Over a third of young employed Cypriots (36%), aged 20-34, usually work on weekends which is higher than the EU average of 29%, according to the latest EU data.
But recession-hit Greece had the highest figure with almost half of young employed Greeks (47%) reported working on weekends in 2016. More than a third of young people employed in Italy regularly worked on weekends (40%), closely followed by Ireland (38%), Cyprus and the Netherlands (both 36%), Spain (35%) and the United Kingdom (34%).
By contrast, Hungary recorded the lowest proportion of young employed working on weekends (11%), followed by Portugal (12%), Poland (13%), the Czech Republic and Croatia (both 18%).
Hungary recorded the lowest proportion of young employed working on weekends
The lowest proportion of young employed who work on weekends is among those with a higher education (20%). However, those with a higher education are also most likely to work long hours, defined as 49 hours or more per week (8%).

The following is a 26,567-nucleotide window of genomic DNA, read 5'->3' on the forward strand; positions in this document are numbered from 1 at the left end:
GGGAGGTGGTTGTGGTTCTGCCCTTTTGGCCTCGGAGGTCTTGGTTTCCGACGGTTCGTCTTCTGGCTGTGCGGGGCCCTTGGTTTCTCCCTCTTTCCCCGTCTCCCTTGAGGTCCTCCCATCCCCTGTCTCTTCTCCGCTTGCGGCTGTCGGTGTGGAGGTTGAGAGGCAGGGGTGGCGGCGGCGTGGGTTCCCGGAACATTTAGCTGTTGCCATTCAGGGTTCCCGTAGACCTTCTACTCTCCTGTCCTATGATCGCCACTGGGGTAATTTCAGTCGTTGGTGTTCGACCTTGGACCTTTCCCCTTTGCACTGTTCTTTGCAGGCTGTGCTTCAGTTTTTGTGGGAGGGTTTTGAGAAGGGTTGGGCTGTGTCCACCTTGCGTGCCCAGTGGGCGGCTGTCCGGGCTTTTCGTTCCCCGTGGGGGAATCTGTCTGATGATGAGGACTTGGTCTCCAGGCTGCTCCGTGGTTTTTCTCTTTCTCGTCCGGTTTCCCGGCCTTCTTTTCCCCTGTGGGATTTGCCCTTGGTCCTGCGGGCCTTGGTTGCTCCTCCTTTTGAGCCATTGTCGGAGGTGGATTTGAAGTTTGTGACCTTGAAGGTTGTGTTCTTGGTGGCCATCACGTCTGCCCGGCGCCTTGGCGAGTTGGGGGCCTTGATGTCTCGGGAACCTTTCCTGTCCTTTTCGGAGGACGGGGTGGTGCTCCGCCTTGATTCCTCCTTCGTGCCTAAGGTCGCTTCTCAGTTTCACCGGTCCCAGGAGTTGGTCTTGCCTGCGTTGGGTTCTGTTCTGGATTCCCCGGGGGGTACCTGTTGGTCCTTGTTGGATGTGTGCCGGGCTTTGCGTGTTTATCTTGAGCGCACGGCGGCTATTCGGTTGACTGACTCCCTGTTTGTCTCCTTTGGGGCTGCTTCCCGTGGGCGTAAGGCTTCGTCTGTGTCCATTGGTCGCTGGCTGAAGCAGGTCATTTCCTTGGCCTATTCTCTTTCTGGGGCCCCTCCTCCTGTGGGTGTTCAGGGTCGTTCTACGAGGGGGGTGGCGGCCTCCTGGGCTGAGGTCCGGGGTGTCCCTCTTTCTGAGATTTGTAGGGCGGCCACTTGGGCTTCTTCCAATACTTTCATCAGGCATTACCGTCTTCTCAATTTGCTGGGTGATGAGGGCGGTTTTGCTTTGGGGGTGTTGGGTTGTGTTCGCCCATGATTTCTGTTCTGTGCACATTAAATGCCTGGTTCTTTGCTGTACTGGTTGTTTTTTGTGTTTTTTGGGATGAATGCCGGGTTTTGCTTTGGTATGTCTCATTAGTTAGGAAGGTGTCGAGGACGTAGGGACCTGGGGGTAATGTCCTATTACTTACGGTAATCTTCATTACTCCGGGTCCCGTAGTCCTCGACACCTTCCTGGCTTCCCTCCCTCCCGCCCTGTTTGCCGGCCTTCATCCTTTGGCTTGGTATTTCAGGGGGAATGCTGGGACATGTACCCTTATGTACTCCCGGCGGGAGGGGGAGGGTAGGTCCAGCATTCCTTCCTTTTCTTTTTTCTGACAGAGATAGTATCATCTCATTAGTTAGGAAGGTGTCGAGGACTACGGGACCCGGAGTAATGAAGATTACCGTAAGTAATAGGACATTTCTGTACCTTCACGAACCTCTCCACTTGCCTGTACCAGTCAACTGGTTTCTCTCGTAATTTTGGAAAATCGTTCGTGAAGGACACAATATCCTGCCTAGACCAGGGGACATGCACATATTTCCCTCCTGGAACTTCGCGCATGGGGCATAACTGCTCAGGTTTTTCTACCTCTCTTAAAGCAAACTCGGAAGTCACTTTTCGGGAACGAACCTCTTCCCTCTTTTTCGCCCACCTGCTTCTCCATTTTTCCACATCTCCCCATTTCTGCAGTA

At EU level, young employed with a low level of education (lower secondary or below) are most likely to work on weekends (37%), followed by those with a medium level of education, defined as upper secondary or post-secondary non-tertiary education (33%).
The lowest proportion of young employed who work on weekends is among those with higher education (20%). Young employed with higher education were least likely to work on weekends in all EU Member States except Portugal.